Analyzing spectra using the process of elimination
After collecting all the information needed, you can proceed to analyze an FFT spectrum. Analysis usually follows a process of elimination. Eliminate what is not on the spectrum and what is left is the problem(s).
1. Once running speed is determined, identify the spectrum’s frequency ranges
- Identify any harmonics of running speed (1x, 2x, 3x, etc.)
- Identify bearing fault frequencies
- Identify fan blade frequencies, if applicable
- Identify number of gear teeth, if applicable.
- Identify pump impeller frequencies, if applicable.
- Identify adjacent machinery vibration, if applicable.
- If monitoring an electric motor, identify peaks at line frequencies. Try to find out if they are electrical or mechanical
2. Verify suspected fault frequencies
The spectra may produce peaks at identified fault frequencies. These peaks may or may not represent the indicated fault. Look for harmonics to determine if the identified frequencies were generated from the indicated fault.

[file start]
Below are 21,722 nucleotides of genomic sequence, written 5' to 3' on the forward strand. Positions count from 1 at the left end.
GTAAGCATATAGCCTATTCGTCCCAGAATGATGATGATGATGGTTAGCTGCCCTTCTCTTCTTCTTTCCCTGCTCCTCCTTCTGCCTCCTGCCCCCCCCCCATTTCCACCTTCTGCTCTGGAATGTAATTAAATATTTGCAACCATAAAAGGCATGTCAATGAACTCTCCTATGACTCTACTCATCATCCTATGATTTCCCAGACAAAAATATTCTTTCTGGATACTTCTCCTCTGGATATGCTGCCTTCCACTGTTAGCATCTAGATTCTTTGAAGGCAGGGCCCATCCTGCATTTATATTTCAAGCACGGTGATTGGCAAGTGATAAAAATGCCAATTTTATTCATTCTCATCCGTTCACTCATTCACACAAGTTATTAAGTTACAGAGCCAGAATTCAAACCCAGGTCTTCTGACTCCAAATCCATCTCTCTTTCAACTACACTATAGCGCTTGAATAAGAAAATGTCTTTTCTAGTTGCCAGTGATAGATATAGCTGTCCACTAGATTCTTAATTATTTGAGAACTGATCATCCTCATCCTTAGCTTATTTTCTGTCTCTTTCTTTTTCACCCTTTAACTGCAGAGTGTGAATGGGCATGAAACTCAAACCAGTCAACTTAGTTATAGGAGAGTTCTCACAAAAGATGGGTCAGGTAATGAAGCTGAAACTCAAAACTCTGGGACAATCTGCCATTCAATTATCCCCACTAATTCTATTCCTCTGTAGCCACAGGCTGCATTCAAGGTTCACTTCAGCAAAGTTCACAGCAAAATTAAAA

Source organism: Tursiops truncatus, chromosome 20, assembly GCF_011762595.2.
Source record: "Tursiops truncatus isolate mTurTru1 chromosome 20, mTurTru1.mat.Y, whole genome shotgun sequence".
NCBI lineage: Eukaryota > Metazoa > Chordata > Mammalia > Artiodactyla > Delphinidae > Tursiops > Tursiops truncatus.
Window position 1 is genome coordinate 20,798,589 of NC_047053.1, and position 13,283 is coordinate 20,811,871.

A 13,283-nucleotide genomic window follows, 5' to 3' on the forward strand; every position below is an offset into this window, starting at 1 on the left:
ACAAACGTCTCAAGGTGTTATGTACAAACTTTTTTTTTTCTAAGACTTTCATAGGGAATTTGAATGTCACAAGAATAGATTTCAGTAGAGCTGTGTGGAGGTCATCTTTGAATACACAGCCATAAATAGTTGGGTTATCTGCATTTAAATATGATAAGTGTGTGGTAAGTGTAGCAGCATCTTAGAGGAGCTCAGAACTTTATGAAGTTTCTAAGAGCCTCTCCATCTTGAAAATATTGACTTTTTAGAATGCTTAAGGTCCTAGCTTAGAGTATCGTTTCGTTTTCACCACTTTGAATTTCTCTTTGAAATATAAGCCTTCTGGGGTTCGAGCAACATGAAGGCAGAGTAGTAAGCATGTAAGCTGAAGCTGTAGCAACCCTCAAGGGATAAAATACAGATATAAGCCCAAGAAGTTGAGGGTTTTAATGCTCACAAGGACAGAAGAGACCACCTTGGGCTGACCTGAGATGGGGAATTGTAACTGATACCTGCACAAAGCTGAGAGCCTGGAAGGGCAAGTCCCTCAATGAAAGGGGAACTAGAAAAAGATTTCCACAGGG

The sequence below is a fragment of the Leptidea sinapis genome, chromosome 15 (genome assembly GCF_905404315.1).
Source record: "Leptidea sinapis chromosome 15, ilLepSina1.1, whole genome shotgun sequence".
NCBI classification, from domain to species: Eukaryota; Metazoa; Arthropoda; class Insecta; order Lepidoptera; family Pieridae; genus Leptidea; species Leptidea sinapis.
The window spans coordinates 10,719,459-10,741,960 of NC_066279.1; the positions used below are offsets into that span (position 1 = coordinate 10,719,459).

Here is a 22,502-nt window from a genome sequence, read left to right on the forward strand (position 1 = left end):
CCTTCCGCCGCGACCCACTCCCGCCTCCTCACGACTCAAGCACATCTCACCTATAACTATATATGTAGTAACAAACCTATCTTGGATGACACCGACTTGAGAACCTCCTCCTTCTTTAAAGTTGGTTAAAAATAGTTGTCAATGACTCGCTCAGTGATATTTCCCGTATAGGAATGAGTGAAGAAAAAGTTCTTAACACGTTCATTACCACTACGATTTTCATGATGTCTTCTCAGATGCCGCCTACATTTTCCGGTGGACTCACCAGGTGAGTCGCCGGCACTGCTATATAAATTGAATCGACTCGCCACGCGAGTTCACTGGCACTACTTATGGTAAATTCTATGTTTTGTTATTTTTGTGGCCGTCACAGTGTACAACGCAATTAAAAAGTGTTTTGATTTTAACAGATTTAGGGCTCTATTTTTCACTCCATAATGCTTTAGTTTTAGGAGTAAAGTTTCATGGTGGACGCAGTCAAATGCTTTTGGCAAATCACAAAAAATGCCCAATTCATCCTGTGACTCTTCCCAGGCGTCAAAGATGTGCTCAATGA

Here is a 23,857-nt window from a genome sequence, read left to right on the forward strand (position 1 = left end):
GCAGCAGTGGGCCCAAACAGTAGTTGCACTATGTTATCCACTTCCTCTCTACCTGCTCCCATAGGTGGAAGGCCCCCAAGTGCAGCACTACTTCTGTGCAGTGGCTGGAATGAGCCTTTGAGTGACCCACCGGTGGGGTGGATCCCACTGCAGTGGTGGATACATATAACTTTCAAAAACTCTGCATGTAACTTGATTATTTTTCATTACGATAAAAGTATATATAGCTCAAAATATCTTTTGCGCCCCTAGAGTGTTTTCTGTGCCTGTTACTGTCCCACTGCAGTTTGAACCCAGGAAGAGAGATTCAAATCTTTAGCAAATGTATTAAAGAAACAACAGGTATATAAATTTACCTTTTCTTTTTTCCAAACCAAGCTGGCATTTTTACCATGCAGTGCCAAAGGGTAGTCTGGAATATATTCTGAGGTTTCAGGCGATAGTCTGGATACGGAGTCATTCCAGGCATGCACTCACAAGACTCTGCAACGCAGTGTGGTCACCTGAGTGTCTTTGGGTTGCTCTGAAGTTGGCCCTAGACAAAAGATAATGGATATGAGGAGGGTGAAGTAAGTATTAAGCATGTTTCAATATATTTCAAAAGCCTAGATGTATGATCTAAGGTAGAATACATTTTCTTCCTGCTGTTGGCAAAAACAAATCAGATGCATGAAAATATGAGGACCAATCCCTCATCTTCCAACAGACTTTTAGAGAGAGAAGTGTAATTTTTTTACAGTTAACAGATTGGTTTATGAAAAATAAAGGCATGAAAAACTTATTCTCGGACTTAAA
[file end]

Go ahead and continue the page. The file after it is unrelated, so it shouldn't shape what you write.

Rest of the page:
- If a peak appears at the fundamental fault frequency and another peak appears at two times the fundamental fault frequency, it is a very strong indication that the fault is real
- If no peak appears at the fundamental fault frequency, but peaks are present at two, three and maybe four times the fundamental fault frequency, then this also represents a strong indication that the indicated fault is valid
3. Determine the severity of the fault
- One way to determine the fault’s severity is to compare its amplitude with past readings taken under consistent conditions
Another way is to compare the amplitude to other readings obtained by similar machines running under the same conditions. A higher than normal reading indicates a problem